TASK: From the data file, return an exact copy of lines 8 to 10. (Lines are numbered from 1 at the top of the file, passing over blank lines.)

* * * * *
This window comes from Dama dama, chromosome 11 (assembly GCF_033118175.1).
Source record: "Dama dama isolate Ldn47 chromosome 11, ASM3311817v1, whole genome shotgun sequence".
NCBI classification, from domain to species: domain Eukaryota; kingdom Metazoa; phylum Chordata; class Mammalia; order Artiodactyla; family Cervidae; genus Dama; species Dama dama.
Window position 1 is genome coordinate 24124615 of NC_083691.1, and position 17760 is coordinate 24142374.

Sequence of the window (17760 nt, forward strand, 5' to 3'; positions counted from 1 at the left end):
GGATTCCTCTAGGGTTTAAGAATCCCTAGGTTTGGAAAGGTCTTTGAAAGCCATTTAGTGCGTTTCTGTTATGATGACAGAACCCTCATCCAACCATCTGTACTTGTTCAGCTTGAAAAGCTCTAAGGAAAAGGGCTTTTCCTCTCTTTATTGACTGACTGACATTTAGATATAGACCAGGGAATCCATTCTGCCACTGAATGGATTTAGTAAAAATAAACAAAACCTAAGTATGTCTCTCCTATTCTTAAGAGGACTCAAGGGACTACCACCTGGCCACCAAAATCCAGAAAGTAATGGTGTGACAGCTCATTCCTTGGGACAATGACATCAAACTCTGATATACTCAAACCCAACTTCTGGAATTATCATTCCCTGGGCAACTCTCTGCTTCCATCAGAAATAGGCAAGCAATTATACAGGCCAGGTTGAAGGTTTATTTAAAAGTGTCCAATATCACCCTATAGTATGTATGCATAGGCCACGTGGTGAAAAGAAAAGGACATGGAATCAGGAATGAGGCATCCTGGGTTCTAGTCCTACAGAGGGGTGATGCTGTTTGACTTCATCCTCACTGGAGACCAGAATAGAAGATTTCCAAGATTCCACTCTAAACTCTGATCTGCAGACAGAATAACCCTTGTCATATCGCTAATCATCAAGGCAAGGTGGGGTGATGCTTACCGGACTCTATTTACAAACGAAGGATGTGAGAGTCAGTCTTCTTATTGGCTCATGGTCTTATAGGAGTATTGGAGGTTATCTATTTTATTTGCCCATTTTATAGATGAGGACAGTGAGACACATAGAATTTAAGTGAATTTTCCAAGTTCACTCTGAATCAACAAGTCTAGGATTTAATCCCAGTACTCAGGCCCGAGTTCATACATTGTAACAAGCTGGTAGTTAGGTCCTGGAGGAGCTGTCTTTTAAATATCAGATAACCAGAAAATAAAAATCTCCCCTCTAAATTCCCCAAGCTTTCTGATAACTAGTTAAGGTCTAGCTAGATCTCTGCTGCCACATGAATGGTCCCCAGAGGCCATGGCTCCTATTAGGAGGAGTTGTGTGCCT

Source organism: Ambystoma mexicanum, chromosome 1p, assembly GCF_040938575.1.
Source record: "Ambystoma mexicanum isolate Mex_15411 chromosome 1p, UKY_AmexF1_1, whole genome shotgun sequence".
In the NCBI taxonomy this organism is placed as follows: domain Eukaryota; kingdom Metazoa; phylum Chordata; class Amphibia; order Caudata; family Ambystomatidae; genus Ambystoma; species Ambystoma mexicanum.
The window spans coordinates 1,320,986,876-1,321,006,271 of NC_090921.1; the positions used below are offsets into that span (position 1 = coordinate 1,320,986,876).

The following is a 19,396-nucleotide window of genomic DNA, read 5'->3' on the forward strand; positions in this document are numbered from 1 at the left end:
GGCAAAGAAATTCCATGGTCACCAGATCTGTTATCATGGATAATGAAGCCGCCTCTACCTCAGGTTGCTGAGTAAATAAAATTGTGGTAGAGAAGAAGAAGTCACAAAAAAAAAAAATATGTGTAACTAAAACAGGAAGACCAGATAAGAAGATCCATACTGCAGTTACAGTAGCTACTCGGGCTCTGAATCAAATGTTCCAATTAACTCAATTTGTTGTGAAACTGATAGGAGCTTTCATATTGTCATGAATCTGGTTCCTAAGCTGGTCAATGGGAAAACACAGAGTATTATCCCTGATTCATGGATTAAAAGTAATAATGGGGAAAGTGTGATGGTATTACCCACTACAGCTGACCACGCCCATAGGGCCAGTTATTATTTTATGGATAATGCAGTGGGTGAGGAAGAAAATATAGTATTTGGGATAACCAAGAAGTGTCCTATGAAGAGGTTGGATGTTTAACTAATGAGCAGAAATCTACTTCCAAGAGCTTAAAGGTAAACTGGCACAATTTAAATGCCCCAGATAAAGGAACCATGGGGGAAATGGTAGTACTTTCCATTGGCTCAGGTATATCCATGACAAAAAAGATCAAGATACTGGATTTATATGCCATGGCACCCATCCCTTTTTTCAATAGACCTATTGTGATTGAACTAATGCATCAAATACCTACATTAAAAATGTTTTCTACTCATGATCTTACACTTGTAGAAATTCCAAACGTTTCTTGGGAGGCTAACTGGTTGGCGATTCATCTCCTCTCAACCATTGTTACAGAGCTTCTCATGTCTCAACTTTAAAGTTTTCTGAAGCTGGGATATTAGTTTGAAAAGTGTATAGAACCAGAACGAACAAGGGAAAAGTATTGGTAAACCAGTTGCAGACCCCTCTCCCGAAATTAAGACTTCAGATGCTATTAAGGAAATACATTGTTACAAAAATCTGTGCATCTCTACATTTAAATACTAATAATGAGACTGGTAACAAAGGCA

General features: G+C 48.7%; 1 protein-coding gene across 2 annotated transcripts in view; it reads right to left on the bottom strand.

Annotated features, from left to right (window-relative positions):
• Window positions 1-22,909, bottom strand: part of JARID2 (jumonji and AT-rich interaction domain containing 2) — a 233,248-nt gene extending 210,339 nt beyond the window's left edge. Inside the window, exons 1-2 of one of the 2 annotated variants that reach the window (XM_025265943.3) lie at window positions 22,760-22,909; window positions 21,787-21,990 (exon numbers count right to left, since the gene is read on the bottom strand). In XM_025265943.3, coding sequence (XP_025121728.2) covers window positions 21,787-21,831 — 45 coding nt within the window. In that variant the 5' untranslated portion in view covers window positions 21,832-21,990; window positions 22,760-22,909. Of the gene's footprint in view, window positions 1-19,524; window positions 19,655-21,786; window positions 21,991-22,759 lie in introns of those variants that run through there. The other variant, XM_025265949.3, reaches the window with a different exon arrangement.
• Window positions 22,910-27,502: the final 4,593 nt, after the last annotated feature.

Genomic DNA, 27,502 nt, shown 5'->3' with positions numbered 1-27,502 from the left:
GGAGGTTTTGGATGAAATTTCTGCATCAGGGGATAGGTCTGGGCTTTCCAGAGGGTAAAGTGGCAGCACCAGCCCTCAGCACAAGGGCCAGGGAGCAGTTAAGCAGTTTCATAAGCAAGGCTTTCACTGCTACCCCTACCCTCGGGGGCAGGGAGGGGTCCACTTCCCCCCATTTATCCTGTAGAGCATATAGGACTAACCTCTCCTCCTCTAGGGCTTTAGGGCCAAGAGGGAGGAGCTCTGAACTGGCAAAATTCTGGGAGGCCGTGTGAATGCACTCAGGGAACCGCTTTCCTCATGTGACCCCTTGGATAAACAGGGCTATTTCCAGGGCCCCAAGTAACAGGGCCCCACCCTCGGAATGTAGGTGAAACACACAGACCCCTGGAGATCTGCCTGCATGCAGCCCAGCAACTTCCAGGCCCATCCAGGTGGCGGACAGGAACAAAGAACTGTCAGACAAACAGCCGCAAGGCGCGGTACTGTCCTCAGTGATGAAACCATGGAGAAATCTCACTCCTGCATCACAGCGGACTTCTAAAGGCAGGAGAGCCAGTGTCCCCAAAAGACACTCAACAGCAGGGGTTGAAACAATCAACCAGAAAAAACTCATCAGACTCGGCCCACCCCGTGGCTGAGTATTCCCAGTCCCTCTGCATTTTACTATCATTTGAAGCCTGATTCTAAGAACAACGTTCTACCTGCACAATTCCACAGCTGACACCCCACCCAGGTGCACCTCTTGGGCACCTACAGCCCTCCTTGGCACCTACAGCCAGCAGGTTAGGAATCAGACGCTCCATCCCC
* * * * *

Source record: "Ambystoma mexicanum isolate Mex_15411 chromosome 1p, UKY_AmexF1_1, whole genome shotgun sequence".
In the NCBI taxonomy this organism is placed as follows: domain Eukaryota; kingdom Metazoa; phylum Chordata; class Amphibia; order Caudata; family Ambystomatidae; genus Ambystoma; species Ambystoma mexicanum.
The window spans coordinates 1,320,986,876-1,321,006,271 of NC_090921.1; the positions used below are offsets into that span (position 1 = coordinate 1,320,986,876).